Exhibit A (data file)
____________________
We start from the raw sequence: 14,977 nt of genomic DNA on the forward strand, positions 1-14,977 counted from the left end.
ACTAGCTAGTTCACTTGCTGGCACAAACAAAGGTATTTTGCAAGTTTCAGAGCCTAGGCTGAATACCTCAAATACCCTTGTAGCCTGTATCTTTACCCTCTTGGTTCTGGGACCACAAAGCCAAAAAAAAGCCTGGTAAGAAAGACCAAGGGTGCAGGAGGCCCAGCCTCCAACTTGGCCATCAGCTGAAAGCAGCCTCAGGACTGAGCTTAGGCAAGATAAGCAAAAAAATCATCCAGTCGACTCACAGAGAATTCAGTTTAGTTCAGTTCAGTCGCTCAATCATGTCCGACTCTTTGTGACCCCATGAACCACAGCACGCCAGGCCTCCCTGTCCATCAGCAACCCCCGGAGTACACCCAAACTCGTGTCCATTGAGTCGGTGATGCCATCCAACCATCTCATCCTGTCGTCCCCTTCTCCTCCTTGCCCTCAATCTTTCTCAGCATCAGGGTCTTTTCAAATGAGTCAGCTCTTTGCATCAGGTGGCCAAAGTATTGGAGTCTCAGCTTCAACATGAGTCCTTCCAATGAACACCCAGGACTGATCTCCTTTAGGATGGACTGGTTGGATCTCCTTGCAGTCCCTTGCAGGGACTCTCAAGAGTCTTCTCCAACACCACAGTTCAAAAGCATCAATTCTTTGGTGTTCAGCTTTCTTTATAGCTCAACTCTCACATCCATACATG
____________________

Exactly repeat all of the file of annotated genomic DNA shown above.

We start from the raw sequence: 14,977 nt of genomic DNA on the forward strand, positions 1-14,977 counted from the left end.
ACTAGCTAGTTCACTTGCTGGCACAAACAAAGGTATTTTGCAAGTTTCAGAGCCTAGGCTGAATACCTCAAATACCCTTGTAGCCTGTATCTTTACCCTCTTGGTTCTGGGACCACAAAGCCAAAAAAAAGCCTGGTAAGAAAGACCAAGGGTGCAGGAGGCCCAGCCTCCAACTTGGCCATCAGCTGAAAGCAGCCTCAGGACTGAGCTTAGGCAAGATAAGCAAAAAAATCATCCAGTCGACTCACAGAGAATTCAGTTTAGTTCAGTTCAGTCGCTCAATCATGTCCGACTCTTTGTGACCCCATGAACCACAGCACGCCAGGCCTCCCTGTCCATCAGCAACCCCCGGAGTACACCCAAACTCGTGTCCATTGAGTCGGTGATGCCATCCAACCATCTCATCCTGTCGTCCCCTTCTCCTCCTTGCCCTCAATCTTTCTCAGCATCAGGGTCTTTTCAAATGAGTCAGCTCTTTGCATCAGGTGGCCAAAGTATTGGAGTCTCAGCTTCAACATGAGTCCTTCCAATGAACACCCAGGACTGATCTCCTTTAGGATGGACTGGTTGGATCTCCTTGCAGTCCCTTGCAGGGACTCTCAAGAGTCTTCTCCAACACCACAGTTCAAAAGCATCAATTCTTTGGTGTTCAGCTTTCTTTATAGCTCAACTCTCACATCCATACATG